It’s too early to call this is a new wave of innovation, but it’s worth thinking about. How can states like California, Texas, and New Mexico join this solar-shift? Do they even want to?
C’mon, New Mexico!
Apple is to be applauded for bringing manufacturing back to the US. More importantly, they can still think different.
One of the primary reasons for the failure of development projects is that they cannot be sustained. Traditional approaches don’t always work; as soon as the development institutions (NGOs, agencies) leave, things fall apart. Soon the project is either abandoned or simply turned off. This happens all the time with water and energy projects.
One way to work around this and “make it stick” is to involve women in the project. This has been the secret behind the success of organizations like Grameen and the Solar Electric Light Fund. When women lead and control their own destinies, stuff happens. This is a lesson learned in the field, but overall the “development-through-empowering-women” movement is fizzling.
Is there anything else we can think of to make development changes stick?
How about the profit motive?
In his recent book The Solution Revolution: How Business, Government, and Social Enterprises Are Teaming Up to Solve Society’s Toughest Problems Deloitte’s William Eggers asks us to consider erasing public-private sector boundaries. According to Eggers:
In the book, Eggers presents four specific, scalable business models that are changing the world:
These business models are all very important because they bring the profits into the equation thus allowing them to scale.
But none of these business models solve the problem of scaling the $300 House or for that matter any of the public services the world is crying out for – sanitation, healthcare, water, energy, etc.
As I asked in a previous post on integrated development, why is it too much too ask that governments, NGOs and development institutions, and businesses work together with the communities involved to build integrated solutions?
Here’s how an impact innovation project might work:
Impact Innovation solves multiple problems simultaneously via integrated development
Because of the interrelated nature of the problems that drive the cycle of poverty, the only way to solve these problems is to employ an integrated development model which attacks several challenges at once: clean water, food, health, education, employment, and housing. Housing is delivery mechanism for a better life. This can be achieved using “whole village development” an approach proven by the Solar Electric Light Fund in sub-Saharan Africa. Thus a house is of little value without supporting infrastructure– clean water, sanitation, electricity, waste collection and disposal, basic health, education, and jobs!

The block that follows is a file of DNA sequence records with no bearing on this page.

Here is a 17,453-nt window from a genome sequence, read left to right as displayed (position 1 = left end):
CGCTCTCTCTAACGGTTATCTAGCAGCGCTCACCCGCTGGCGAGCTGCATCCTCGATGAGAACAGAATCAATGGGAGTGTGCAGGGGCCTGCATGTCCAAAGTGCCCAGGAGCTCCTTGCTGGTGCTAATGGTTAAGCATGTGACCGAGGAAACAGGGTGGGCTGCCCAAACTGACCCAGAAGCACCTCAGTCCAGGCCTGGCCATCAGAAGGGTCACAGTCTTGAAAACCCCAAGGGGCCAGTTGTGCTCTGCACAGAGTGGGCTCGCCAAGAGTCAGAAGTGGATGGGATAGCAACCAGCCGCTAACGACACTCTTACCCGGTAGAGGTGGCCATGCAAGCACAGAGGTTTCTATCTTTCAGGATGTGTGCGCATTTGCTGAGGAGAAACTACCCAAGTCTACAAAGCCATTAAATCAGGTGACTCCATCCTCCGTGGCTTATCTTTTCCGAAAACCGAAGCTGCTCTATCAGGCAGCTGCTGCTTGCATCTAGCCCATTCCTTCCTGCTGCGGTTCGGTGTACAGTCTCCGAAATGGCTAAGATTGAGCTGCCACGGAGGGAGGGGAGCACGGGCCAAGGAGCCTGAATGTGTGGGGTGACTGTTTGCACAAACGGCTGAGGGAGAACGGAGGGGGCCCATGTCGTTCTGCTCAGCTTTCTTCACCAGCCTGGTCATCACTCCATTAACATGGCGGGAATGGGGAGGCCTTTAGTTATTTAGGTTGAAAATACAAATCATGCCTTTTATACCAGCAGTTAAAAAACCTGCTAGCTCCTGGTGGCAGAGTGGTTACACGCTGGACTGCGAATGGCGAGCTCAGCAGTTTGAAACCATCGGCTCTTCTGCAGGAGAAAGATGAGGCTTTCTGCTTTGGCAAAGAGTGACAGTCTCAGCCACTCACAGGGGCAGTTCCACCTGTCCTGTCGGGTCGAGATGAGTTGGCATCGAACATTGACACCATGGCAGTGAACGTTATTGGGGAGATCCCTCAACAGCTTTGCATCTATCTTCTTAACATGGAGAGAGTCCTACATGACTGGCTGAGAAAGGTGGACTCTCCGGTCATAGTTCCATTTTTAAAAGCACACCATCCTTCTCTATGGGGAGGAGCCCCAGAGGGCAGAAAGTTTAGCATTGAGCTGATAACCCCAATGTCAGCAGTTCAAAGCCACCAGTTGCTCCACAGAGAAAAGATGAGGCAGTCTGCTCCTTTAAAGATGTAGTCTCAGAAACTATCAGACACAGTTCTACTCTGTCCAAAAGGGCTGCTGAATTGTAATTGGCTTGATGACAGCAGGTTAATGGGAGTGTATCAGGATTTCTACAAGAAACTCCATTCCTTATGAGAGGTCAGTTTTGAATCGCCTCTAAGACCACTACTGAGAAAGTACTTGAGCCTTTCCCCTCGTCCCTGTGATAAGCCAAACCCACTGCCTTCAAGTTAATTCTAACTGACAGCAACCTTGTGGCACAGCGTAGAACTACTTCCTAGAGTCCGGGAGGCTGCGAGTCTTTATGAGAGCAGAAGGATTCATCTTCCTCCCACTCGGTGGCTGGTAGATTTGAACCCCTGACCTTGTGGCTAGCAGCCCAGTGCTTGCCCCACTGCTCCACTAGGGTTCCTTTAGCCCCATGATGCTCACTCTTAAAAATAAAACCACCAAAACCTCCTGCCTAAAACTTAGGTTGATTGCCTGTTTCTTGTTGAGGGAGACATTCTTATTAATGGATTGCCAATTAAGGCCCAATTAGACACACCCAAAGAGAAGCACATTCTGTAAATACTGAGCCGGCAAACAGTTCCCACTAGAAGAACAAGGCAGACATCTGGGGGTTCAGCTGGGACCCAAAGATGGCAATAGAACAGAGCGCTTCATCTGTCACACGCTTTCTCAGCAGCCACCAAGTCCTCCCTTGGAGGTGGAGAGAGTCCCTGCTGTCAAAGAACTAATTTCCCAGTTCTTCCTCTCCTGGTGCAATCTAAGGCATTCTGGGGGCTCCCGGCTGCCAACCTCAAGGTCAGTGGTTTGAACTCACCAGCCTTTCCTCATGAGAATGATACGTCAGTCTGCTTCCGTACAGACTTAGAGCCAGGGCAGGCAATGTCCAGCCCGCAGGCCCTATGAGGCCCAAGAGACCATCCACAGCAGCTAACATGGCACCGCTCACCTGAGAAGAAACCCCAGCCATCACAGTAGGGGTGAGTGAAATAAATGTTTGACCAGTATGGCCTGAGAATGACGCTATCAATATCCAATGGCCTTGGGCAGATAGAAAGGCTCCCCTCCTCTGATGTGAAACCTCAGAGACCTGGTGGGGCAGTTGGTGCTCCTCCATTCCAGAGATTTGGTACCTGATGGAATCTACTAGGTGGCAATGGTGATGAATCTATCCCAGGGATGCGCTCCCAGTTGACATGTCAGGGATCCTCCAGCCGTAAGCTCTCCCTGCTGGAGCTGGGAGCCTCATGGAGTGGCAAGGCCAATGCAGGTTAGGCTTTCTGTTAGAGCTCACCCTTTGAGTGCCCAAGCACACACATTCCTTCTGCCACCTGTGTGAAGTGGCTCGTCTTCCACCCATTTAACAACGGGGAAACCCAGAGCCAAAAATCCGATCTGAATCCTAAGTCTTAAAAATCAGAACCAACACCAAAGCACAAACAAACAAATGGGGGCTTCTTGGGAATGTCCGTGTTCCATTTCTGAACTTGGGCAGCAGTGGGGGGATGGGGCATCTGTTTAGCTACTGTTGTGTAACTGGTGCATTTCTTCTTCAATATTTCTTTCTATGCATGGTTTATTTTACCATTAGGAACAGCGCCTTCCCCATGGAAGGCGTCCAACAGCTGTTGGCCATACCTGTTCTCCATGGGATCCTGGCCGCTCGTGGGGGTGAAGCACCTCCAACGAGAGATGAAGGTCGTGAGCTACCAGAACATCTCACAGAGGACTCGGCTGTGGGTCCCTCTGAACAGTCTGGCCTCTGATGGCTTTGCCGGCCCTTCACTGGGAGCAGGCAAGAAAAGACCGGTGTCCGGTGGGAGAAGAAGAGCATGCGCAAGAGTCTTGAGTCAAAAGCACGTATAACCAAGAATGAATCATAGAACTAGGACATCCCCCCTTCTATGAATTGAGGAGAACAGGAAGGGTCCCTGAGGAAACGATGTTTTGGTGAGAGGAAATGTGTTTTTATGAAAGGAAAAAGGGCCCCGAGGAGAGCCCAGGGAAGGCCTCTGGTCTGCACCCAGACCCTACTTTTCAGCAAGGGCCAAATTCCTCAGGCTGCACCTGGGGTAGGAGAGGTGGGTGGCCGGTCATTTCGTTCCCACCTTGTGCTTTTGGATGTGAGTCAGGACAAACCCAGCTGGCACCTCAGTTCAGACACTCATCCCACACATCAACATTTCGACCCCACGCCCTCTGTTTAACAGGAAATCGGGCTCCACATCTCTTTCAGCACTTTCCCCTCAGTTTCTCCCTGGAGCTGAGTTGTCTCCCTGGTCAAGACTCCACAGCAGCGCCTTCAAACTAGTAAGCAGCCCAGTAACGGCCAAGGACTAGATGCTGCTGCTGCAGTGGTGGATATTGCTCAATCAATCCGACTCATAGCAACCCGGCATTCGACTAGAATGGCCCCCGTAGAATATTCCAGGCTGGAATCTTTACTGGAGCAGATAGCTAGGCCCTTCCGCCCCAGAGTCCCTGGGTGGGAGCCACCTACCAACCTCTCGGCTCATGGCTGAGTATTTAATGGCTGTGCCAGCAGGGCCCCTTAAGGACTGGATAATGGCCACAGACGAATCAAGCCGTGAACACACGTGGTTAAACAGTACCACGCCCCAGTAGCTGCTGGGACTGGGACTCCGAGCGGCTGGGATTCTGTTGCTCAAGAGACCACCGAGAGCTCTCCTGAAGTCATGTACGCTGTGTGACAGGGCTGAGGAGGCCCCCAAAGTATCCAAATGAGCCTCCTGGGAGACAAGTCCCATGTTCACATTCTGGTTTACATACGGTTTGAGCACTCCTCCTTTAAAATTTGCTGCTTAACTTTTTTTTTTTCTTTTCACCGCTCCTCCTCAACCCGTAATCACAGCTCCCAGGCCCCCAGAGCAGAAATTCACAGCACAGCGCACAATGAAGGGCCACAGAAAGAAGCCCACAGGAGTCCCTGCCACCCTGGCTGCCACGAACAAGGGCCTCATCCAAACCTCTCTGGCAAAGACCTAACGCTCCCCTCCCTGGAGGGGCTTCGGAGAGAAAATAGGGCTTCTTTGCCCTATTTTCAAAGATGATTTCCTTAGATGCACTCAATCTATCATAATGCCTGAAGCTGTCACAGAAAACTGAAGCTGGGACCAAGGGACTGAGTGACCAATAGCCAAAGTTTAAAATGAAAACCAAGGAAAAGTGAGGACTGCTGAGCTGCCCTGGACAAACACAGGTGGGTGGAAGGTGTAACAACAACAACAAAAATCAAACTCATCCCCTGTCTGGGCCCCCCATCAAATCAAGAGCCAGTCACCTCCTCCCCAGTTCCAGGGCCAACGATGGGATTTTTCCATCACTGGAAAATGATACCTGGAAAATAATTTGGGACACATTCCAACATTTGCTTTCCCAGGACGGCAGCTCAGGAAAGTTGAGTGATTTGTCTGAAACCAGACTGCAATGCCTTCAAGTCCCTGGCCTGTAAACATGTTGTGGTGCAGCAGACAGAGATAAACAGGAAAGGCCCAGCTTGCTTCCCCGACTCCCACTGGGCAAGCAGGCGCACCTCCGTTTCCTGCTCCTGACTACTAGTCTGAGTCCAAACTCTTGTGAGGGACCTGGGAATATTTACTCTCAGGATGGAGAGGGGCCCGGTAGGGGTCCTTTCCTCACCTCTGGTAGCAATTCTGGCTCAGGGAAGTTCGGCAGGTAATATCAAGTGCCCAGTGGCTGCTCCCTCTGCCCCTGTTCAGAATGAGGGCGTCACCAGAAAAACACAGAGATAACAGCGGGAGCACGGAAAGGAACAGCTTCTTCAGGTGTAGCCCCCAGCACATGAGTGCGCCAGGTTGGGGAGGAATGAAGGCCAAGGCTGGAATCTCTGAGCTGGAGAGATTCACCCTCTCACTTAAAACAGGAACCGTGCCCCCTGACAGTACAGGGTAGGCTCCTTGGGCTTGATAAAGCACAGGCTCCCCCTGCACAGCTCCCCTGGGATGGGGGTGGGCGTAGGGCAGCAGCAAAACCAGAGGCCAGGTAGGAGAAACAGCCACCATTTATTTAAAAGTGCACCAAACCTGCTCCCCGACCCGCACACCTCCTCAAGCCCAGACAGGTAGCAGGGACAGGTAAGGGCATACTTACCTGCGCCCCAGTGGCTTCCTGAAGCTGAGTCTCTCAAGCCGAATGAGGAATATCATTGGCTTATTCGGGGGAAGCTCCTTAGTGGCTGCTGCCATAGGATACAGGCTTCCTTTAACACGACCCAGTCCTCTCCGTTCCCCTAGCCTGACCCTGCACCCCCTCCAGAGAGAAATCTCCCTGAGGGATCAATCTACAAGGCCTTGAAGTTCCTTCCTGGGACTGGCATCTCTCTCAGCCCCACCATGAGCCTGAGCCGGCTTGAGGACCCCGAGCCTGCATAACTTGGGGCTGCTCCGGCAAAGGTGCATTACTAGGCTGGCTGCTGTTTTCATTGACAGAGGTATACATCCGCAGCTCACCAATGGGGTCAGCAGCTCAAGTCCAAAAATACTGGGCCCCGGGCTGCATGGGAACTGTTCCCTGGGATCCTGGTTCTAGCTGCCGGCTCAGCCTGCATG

Impact Innovation demands collaboration between communities, government, NGOs, and businesses
The key ingredient is trust and solidarity. For example, Partner In Health (PIH), one of the world’s most famous NGOs, believes it is essential to partner with the community. They hire and train local staff. They work with governments to reinforce national health services so more people receive services. They collaborate with other health workers such as traditional birth attendants and government health workers because together they can have a stronger impact. PIH has established a community-based model of care that is now viewed as a leading health-care delivery model in the developed world.
Impact Innovation requires total inclusivity
In the integrated development model, the NGO understands local community problems intimately, the government is responsive to the needs of the community through sound policy, land use arrangements and transparency, and businesses work with both to serve the poor as a customer, partner, employee and supplier. Activities and plans are coordinated, even synchronized. Inclusive growth is driven by inclusive business practices.
When we look at the state of current development
projects, we find a curious gap in execution. Because NGOs and
government institutions and agencies don’t think of business as a part